Blog also contains "Unfavorable" and "Informational" decisions and articles, and "Active Lawsuits." All can be useful in framing arguments for new court cases. i.e., avoid pitfalls or inform court and simply to learn whats happening to others. If you know of a case or lawsuit not listed, please let us know. Leagle is our main resource.
View decisions by the Federal Circuit States belong to.
NEW: (# Failure to Register Technicality
NEW: Travel Restrictions (Apparently Eff. 2013)
NEW: Border Patrol Checking
NEW: Failure to Register a Sex Offense???
CAUTION: SORNA EFFECTIVE even if state has not enacted it

Tuesday, October 21, 2014

Second Circuit To Feds: Don’t Touch His Junk

10-5-2013 Vermont:

USA -v- McLaurin

You don’t often see federal courts striking down conditions of supervised release as violations of substantive due process. But you don’t often see the federal government wanting to hook up a device to a man’s penis, make the man watch pornography, and see what happens. It sounds a bit… 1984 (affiliate link).

I couldn’t help noticing this opinion, given its unusual nature and its focus on the peen. I’m sure you’re all dying to learn more about the procedure known as “penile plethysmography.” (The good news: it’s not as bad as a penile embolism or penile degloving.)

You know you want to see what those Second Circuit judges are hiding underneath their robes. Let’s dig a little deeper (into the opinion), shall we?

Having a sex-related offense on your record can really make your life unpleasant, for years after you’ve served your time in prison. It could, for example, cause you to lose your summer associate position at a top firm (even if your only “crime” was having a consensual relationship with a younger student while in high school).

Take the case of David McLaurin. He took topless photos of his teenage daughter, at his daughter’s request, to advance her modeling career. For this offense, he got sentenced to producing child pornography. He served his prison sentence (most of which was suspended).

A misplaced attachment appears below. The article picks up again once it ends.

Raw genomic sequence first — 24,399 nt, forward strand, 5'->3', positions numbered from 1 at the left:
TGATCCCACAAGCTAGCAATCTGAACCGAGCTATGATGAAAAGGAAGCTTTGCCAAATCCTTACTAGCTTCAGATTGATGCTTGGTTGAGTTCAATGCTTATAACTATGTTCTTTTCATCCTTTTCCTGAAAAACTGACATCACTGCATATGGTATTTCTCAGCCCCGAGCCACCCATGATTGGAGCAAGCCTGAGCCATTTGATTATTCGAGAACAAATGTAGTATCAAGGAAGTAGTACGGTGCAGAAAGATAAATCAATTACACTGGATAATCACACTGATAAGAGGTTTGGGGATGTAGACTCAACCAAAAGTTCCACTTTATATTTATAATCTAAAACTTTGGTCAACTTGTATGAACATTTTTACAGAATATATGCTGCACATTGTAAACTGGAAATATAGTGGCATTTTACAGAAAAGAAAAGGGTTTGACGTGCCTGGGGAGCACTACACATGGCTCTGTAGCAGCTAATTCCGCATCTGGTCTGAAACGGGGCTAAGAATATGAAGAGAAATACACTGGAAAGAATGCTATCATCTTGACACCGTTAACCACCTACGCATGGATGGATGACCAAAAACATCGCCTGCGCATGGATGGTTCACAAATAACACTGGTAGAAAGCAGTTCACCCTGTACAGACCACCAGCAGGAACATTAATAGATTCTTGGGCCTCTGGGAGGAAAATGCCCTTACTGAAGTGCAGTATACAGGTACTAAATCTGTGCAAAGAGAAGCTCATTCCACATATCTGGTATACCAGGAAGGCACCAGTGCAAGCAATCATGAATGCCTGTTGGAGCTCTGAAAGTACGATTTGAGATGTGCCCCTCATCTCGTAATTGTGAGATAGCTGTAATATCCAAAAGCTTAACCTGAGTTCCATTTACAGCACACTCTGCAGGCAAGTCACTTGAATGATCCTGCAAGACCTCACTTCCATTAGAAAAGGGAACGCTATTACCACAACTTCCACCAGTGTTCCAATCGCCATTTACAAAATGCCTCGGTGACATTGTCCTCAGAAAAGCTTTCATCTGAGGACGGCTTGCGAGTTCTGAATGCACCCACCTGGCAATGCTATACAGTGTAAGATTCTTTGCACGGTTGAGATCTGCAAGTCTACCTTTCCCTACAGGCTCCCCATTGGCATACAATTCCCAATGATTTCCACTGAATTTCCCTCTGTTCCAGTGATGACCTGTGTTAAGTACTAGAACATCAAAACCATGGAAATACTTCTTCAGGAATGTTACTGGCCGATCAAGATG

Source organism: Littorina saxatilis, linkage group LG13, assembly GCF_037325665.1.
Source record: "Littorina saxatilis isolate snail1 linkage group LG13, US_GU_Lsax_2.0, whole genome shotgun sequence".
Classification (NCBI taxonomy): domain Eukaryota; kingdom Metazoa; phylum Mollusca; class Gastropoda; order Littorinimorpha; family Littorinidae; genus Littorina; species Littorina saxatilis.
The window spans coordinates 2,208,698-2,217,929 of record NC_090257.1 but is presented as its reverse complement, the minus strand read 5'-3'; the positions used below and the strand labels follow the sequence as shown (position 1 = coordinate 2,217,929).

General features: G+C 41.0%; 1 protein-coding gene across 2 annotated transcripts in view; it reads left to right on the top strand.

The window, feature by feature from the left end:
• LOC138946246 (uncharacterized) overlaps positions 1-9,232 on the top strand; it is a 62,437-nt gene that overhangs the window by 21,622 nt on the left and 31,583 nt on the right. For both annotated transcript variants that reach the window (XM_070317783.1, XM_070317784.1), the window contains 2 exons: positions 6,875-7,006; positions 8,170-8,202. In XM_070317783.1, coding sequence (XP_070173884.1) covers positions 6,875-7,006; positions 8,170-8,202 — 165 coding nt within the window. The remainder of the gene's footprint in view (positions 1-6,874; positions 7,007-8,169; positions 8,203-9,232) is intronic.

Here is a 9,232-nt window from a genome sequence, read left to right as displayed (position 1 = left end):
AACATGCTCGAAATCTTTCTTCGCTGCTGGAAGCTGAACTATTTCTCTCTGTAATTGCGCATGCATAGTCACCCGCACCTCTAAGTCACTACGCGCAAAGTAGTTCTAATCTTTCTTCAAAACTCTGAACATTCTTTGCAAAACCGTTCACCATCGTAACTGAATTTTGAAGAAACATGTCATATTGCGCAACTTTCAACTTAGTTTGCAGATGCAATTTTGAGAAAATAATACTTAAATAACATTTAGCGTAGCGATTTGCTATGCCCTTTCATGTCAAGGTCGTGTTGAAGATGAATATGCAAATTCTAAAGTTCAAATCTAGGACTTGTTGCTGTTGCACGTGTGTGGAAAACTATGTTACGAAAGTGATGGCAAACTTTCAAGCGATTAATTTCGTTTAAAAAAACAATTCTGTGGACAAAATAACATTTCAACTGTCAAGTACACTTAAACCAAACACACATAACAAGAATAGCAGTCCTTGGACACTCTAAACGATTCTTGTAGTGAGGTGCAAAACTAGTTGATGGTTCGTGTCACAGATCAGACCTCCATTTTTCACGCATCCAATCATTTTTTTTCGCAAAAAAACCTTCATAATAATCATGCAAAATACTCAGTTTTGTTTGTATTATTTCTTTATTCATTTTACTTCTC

Years later, he ran into problems complying with the federal Sex Offender Registration and Notification Act (SORNA). After pleading guilty to a single count of violating SORNA, he got sentenced to fifteen months in prison and five years of supervised release. The sentencing judge imposed, over McLaurin’s objection, the condition that he participate in sex offender treatment that could include penile plethysmographic examinations.

What’s that? You can check out the surprisingly detailed Wikipedia article, or you can read the Second Circuit’s opinion (jointly authored by two out of the three judges on the panel, Judge Guido Calabresi and Judge Barrington Parker; I wonder why they didn’t just make this a per curiam) (citations omitted):
Penile plethysmography is a procedure that lasts two to three hours and “involves placing a pressure-sensitive device around a man’s penis, presenting him with an array of sexually stimulating images, and determining his level of sexual attraction by measuring minute changes in his erectile responses.” The Government disputes whether, as others have described, the test requires a subject to masturbate to establish a baseline for measurement.
Here at ATL, we have no problem with hand-to-wiener contact. Indeed, masturbation-defense law is a growing practice area, providing job opportunities for desperate law school graduates.

But masturbating while being hooked up to a machine and watched by others doesn’t sound like much fun. And it doesn’t have a great pedigree either:
The procedure was “developed by Czech psychiatrist Kurt Freund as a means to study sexual deviance,” and it was “at one time used by the Czechoslovakian government to identify and ‘cure’ homosexuals.”
And we all know how well those efforts go.

If you’re skeptical of penile plethysmography (anything that hard to spell has got to be sketchy), the Second Circuit agrees with you. Here’s the meat of the panel opinion:
  • “[T]he procedure inflicts the obviously substantial humiliation of having the size and rigidity of one’s penis measured and monitored by the government under the threat of reincarceration for a failure to fully cooperate. And even if the machine could accurately monitor and record the extent or intensity of a convict’s prurient interests (a proposition about which we have serious doubts), the goal of correctional treatment during supervised release is properly directed at conduct, not at daydreaming.”
  • “[W]e see no reasonable connection between fluctuating penis size and public protection — certainly none strong enough to survive the careful scrutiny that we give to unusual or severe conditions of supervised release.”
  • “[W]e also find it odd that, to deter a person from committing sexual crimes, the Government would use a procedure designed to arouse and excite a person with depictions of sexual conduct closely related to the sexual crime of conviction. In short, the Government offers no compelling justification for plethysmography in the name of deterring crime.”
Accordingly, the Second Circuit gave this dubious and degrading practice the shaft. Quoth the panel: “A person, even if convicted of a crime, retains his humanity.” ..Source.. by David Lat